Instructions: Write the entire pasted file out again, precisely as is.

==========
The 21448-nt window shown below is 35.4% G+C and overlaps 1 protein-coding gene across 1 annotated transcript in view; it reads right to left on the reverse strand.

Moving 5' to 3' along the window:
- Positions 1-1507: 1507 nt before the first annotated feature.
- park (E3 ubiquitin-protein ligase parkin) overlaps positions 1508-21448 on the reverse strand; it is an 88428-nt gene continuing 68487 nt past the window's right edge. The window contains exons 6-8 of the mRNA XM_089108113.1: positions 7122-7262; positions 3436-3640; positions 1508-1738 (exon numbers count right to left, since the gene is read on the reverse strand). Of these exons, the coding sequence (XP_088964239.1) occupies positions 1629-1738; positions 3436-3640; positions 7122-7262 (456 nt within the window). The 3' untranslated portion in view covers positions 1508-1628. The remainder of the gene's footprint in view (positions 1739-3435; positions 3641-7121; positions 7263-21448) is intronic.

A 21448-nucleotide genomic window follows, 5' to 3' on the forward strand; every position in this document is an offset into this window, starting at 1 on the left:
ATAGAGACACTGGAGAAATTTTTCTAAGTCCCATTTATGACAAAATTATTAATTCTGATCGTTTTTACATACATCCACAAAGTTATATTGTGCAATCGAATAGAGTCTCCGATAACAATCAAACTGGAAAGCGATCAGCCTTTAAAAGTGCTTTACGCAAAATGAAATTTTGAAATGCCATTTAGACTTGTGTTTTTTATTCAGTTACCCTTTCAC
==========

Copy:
The 21448-nt window shown below is 35.4% G+C and overlaps 1 protein-coding gene across 1 annotated transcript in view; it reads right to left on the reverse strand.

Moving 5' to 3' along the window:
- Positions 1-1507: 1507 nt before the first annotated feature.
- park (E3 ubiquitin-protein ligase parkin) overlaps positions 1508-21448 on the reverse strand; it is an 88428-nt gene continuing 68487 nt past the window's right edge. The window contains exons 6-8 of the mRNA XM_089108113.1: positions 7122-7262; positions 3436-3640; positions 1508-1738 (exon numbers count right to left, since the gene is read on the reverse strand). Of these exons, the coding sequence (XP_088964239.1) occupies positions 1629-1738; positions 3436-3640; positions 7122-7262 (456 nt within the window). The 3' untranslated portion in view covers positions 1508-1628. The remainder of the gene's footprint in view (positions 1739-3435; positions 3641-7121; positions 7263-21448) is intronic.

A 21448-nucleotide genomic window follows, 5' to 3' on the forward strand; every position in this document is an offset into this window, starting at 1 on the left:
ATAGAGACACTGGAGAAATTTTTCTAAGTCCCATTTATGACAAAATTATTAATTCTGATCGTTTTTACATACATCCACAAAGTTATATTGTGCAATCGAATAGAGTCTCCGATAACAATCAAACTGGAAAGCGATCAGCCTTTAAAAGTGCTTTACGCAAAATGAAATTTTGAAATGCCATTTAGACTTGTGTTTTTTATTCAGTTACCCTTTCAC